Thursday, March 08, 2012

Vitamin A Question

A reader asked about my article Making It Through the Tough TimesWould a Vitamin A source be needed, and if yes, which one would you suggest?

In the article I outlined the essential basics our horses need to maintain good health. 
Included were:
  • The best hay you can find and afford (grass or mixed)
  • The trace minerals copper and zinc
  • Iodized salt (to provide both salt and iodine)
  • Selenium if you're not in a high selenium area

plus flax and vitamin E when your horse does not have access to growing pasture.

Hay will retain good levels of vitamin A for several months.  In addition, horses store vitamin A in the liver - this is usually sufficient to carry them over the winter until new pasture or spring cuttings of hay are available.  

Once hay is more than six months old, especially in late winter to early spring, you may want to supplement some vitamin A.  In the Arizona regional mixes, vitamin A has been included at a minimum level (15,000 IU) to provide an "insurance" level. 

I like to evaluate the horse's coat condition in the spring to help me decide if I should begin adding some vitamin A until spring forage is available.  If the skin is "scurfy" - dry and flakey with an excess amount of "dandruff" even after a good grooming - I'll add some vitamin A and evaluate for improvement in ten days to two weeks.  Several other things can cause poor coat and skin condition including mineral imbalance, inadequate protein, parasites, illness or dehydration, or can interfere with vitamin A absorption or storage.  But in an otherwise healthy horse I'll expect to see improvement in skin and coat texture.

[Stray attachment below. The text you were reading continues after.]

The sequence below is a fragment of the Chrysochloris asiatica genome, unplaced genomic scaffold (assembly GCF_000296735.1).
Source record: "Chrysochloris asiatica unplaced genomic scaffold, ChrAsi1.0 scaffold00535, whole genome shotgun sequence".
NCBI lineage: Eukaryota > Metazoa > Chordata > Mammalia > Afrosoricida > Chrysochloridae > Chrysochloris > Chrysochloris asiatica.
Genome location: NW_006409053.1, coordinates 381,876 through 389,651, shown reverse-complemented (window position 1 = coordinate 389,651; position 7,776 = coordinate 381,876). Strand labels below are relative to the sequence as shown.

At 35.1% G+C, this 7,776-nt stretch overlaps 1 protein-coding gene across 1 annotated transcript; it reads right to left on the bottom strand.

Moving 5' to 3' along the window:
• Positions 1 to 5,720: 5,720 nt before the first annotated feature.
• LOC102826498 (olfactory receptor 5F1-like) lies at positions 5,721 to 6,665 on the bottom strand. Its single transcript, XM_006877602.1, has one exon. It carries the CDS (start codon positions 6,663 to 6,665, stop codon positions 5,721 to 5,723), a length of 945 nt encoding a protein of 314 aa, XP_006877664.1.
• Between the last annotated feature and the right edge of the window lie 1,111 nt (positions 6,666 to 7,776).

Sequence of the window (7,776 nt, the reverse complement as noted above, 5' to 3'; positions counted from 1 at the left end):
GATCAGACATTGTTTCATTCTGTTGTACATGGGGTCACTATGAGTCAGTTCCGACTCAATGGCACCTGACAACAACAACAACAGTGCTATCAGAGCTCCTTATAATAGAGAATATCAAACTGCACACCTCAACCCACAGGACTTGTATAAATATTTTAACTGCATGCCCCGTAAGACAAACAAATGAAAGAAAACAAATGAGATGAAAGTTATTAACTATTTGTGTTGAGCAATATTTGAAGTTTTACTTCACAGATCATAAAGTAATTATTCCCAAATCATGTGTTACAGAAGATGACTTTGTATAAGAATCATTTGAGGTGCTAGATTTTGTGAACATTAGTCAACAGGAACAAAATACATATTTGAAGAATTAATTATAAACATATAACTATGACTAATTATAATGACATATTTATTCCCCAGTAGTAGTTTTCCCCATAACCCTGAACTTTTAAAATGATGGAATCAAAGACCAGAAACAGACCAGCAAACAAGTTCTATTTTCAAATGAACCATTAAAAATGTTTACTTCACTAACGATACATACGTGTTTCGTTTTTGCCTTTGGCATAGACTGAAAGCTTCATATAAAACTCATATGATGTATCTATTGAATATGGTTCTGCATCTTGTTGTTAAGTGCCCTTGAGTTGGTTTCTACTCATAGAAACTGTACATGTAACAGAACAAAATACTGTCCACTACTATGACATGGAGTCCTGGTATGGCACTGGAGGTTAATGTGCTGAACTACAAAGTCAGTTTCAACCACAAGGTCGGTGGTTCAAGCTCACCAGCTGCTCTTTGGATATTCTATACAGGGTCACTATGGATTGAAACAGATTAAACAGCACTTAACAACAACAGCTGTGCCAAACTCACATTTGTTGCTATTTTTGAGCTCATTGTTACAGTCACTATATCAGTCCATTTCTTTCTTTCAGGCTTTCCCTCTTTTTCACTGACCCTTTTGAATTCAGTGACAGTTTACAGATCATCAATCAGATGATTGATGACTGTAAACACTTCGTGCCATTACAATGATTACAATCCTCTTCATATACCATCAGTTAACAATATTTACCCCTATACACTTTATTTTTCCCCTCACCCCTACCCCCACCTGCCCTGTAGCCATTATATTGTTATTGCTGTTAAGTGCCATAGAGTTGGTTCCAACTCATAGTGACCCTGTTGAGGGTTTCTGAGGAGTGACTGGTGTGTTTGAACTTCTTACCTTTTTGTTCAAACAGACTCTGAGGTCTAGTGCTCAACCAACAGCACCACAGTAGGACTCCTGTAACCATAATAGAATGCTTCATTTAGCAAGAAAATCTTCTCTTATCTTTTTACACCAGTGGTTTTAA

You can use either beta carotene or "preformed" vitamin A - both are available as human gel-caps from the drug store or from online sources such as  If using beta carotene, look for one that provides a minimum of 25,000 IU of vitamin A activity.  I have used beta carotene with good results but, as horses convert only a portion of the beta carotene to useable vitamin A,   preformed vitamin A will likely give faster results.

If your hay was a late season cutting, deep green and still looks, smells and feels fresh in late winter/early spring and your horse is shedding out to a soft shiny coat with no signs of skin dryness, you probably don't need to add vitamin A.  But if your hay was put up early last summer and your horse's skin and coat are dry and lifeless despite knowing he's getting the essentials, give a couple of weeks of vitamin A a try. 

To learn all the essential requirements your horse should have, consider starting with  Dr. Kellon's NRC Plus nutrition courses.  

Saturday, March 03, 2012

Immune Boosters

A question was posted the other day on a local equine group discussion forum:
I am hearing a lot about immune boosters for both people and animals.   Does anyone out there have any experience with them?  Any suggestions for brands and where to get?
Thank You,